3. Atlani, P. M.; Biellmann, J.-F.; Dube, S.; Vicens, J. J. TL, 1974, 2665.
4. Ikeda, Y.; Furuta, K.; Meguriya, N.; Ikeda, N.; Yamamoto, H. JACS, 1982, 104, 7663. Furuta, K.; Ikeda, Y.; Meguriya, N.; Ikeda, N.; Yamamoto, H. BCJ, 1984, 57, 2781.
5. St.-Denis, Y.; Chan, T.-H. JOC, 1992, 57, 3078.
6. Phialas, M.; Sammes, P. G.; Kennewell, P. D.; Westwood, R. JCS(P1), 1984, 687.
7. Binns, M. R.; Haynes, R. K.; Houston, T. L.; Jackson, W. R. TL, 1980, 21, 573. Binns, M. R.; Haynes, R. K. JOC, 1981, 46, 3790. Haynes, R. K.; Schober, P. A.; Binns, M. R. AJC, 1987, 40, 1223. Binns, M. R.; Haynes, R. K. AJC, 1987, 40, 937. Vasil'eva, L. L.; Mel'nikova, V. I.; Gainullina, E. T.; Pivnitskii, K. K. JOU, 1983, 19, 835.
8. Nokami, J.; Ono, T.; Iwao, A.; Wakabayashi, S. BCJ, 1982, 55, 3043. Binns, M. R.; Haynes, R. K.; Lambert, D. E.; Schober, P. A. TL, 1985, 26, 3385. Haynes, R. K.; Lambert, D. E.; Schober, P. A.; Turner, S. G.; AJC, 1987, 40, 1211. Haynes, R. K.; Schober, P. A. AJC, 1987, 40, 1249.
9. Jones, D. N.; Peel, M. R. CC, 1986, 216.
10. Lambs, L.; Singh, N. P.; Biellmann, J.-F. JOC, 1992, 57, 6301. Lambs, L.; Singh, N. P.; Biellmann, J.-F. TL, 1991, 32, 2637.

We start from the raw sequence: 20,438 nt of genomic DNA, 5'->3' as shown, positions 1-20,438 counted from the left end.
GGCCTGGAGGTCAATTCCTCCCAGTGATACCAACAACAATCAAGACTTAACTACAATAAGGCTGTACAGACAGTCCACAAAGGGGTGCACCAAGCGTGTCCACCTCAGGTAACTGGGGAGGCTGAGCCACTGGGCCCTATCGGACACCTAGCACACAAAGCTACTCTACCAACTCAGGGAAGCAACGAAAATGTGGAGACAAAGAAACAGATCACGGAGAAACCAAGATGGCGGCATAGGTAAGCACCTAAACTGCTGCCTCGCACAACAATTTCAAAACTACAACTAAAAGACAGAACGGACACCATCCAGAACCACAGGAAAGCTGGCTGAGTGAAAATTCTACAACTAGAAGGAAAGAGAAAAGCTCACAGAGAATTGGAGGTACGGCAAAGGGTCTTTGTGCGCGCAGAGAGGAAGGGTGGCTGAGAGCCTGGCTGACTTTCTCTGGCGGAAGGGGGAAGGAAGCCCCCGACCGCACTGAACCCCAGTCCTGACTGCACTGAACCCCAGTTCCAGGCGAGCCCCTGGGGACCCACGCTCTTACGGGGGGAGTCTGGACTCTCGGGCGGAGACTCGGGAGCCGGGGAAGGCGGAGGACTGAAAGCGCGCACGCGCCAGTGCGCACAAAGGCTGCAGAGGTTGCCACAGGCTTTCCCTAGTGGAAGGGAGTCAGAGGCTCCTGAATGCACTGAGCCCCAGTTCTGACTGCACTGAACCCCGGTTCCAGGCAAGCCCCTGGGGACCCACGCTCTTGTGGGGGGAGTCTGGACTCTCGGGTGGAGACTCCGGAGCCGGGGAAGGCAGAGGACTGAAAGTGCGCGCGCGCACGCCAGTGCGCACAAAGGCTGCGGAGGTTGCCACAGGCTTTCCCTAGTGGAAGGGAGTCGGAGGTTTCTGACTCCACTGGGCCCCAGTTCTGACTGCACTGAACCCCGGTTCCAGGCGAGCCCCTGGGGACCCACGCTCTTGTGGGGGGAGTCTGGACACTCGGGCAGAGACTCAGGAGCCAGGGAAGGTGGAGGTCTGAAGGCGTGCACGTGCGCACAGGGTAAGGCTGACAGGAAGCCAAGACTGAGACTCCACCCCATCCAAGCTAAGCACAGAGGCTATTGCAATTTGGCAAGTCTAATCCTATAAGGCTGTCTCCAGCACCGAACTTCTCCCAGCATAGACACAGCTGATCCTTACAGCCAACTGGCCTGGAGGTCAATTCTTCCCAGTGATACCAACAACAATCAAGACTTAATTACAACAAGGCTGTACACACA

11. Guo, B.-S.; Doubleday, W.; Cohen, T. JACS, 1987, 109, 4710. Cohen, T.; Bhupathy, M. ACR, 1989, 22, 152.
12. Okamura, H.; Takei, H. TL, 1979, 3425.
13. Hirai, K.; Kishida, Y. TL, 1972, 2743. Hirai, K.; Kishida, Y. OSC, 1988, 6, 704. Hirai, K.; Kishida, Y. H, 1974, 2, 185.
14. Giese, B.; Erdmann, P.; Göbel, T.; Springer, R. TL, 1992, 33, 4545.
15. Rautenstrauch, V. HCA, 1971, 54, 739. Huynh, C.; Ratovelomanana, V. Julia, S.; CR(C), 1975, 280, 1231. Snider, B. B.; Hrib, N. J.; Fuzesi, L. JACS, 1976, 98, 7115. Huynh, C.; Julia, S. SC, 1977, 7, 103.
16. Von der Emde, H.; Brückner, R. TL, 1992, 33, 7323.
17. Narasaka, K.; Okauchi, T. CL, 1991, 515.
18. Parham, W. E.; Groen, S. H. JOC, 1964, 29, 2214. Parham, W. E.; Groen, S. H. JOC, 1965, 30, 728. Parham, W. E.; Groen, S. H. JOC, 1966, 31, 1694.
19. Hartley, R. C.; Warren, S.; Richards, I. C. TL, 1992, 33, 8155.
20. Hayakawa, K.; Kamikawaji, Y.; Wakita, A.; Kanematsu, K. JOC, 1984, 49, 1985.
21. Kwart, H. Schwartz, J. L. JOC, 1974, 39, 1575 and references cited.

Richard K. Haynes

Hong Kong University of Science and Technology, Hong Kong

Simone C. Vonwiller

The University of Sydney, NSW, Australia